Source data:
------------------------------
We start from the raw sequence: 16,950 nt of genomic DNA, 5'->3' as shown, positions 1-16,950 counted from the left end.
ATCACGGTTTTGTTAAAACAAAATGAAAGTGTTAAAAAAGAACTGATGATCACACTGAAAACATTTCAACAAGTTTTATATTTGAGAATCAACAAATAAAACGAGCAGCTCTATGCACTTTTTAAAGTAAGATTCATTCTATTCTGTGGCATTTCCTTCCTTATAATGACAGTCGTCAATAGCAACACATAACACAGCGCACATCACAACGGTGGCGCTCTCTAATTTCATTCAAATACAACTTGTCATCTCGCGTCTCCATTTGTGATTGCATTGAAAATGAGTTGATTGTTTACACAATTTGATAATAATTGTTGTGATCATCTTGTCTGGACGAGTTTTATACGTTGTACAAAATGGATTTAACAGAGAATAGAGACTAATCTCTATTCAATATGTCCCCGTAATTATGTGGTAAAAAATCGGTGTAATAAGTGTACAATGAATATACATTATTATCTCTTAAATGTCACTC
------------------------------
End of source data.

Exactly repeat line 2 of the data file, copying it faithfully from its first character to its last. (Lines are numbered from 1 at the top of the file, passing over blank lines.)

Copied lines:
ATCACGGTTTTGTTAAAACAAAATGAAAGTGTTAAAAAAGAACTGATGATCACACTGAAAACATTTCAACAAGTTTTATATTTGAGAATCAACAAATAAAACGAGCAGCTCTATGCACTTTTTAAAGTAAGATTCATTCTATTCTGTGGCATTTCCTTCCTTATAATGACAGTCGTCAATAGCAACACATAACACAGCGCACATCACAACGGTGGCGCTCTCTAATTTCATTCAAATACAACTTGTCATCTCGCGTCTCCATTTGTGATTGCATTGAAAATGAGTTGATTGTTTACACAATTTGATAATAATTGTTGTGATCATCTTGTCTGGACGAGTTTTATACGTTGTACAAAATGGATTTAACAGAGAATAGAGACTAATCTCTATTCAATATGTCCCCGTAATTATGTGGTAAAAAATCGGTGTAATAAGTGTACAATGAATATACATTATTATCTCTTAAATGTCACTC